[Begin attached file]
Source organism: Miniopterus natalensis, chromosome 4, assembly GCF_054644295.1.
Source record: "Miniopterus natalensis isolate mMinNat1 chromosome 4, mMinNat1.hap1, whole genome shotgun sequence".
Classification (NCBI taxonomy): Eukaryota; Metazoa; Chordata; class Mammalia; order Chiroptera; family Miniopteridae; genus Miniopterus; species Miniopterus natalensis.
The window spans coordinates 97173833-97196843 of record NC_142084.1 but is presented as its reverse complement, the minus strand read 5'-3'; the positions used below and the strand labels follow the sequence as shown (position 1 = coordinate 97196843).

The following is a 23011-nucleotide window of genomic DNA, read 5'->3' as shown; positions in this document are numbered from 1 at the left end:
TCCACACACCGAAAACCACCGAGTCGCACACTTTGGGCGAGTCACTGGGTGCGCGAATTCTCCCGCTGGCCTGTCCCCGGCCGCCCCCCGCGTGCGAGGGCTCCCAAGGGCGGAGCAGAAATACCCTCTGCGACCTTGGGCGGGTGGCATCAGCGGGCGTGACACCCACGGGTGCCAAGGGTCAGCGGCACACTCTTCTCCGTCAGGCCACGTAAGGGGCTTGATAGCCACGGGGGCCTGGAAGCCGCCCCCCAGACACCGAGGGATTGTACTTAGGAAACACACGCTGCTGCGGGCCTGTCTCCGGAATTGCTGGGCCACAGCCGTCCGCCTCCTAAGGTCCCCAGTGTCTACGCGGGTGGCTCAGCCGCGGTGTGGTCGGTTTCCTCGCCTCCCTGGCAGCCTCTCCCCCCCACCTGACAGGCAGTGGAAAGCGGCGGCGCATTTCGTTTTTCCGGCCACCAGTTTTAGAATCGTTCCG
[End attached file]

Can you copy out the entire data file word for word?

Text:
Source organism: Miniopterus natalensis, chromosome 4, assembly GCF_054644295.1.
Source record: "Miniopterus natalensis isolate mMinNat1 chromosome 4, mMinNat1.hap1, whole genome shotgun sequence".
Classification (NCBI taxonomy): Eukaryota; Metazoa; Chordata; class Mammalia; order Chiroptera; family Miniopteridae; genus Miniopterus; species Miniopterus natalensis.
The window spans coordinates 97173833-97196843 of record NC_142084.1 but is presented as its reverse complement, the minus strand read 5'-3'; the positions used below and the strand labels follow the sequence as shown (position 1 = coordinate 97196843).

The following is a 23011-nucleotide window of genomic DNA, read 5'->3' as shown; positions in this document are numbered from 1 at the left end:
TCCACACACCGAAAACCACCGAGTCGCACACTTTGGGCGAGTCACTGGGTGCGCGAATTCTCCCGCTGGCCTGTCCCCGGCCGCCCCCCGCGTGCGAGGGCTCCCAAGGGCGGAGCAGAAATACCCTCTGCGACCTTGGGCGGGTGGCATCAGCGGGCGTGACACCCACGGGTGCCAAGGGTCAGCGGCACACTCTTCTCCGTCAGGCCACGTAAGGGGCTTGATAGCCACGGGGGCCTGGAAGCCGCCCCCCAGACACCGAGGGATTGTACTTAGGAAACACACGCTGCTGCGGGCCTGTCTCCGGAATTGCTGGGCCACAGCCGTCCGCCTCCTAAGGTCCCCAGTGTCTACGCGGGTGGCTCAGCCGCGGTGTGGTCGGTTTCCTCGCCTCCCTGGCAGCCTCTCCCCCCCACCTGACAGGCAGTGGAAAGCGGCGGCGCATTTCGTTTTTCCGGCCACCAGTTTTAGAATCGTTCCG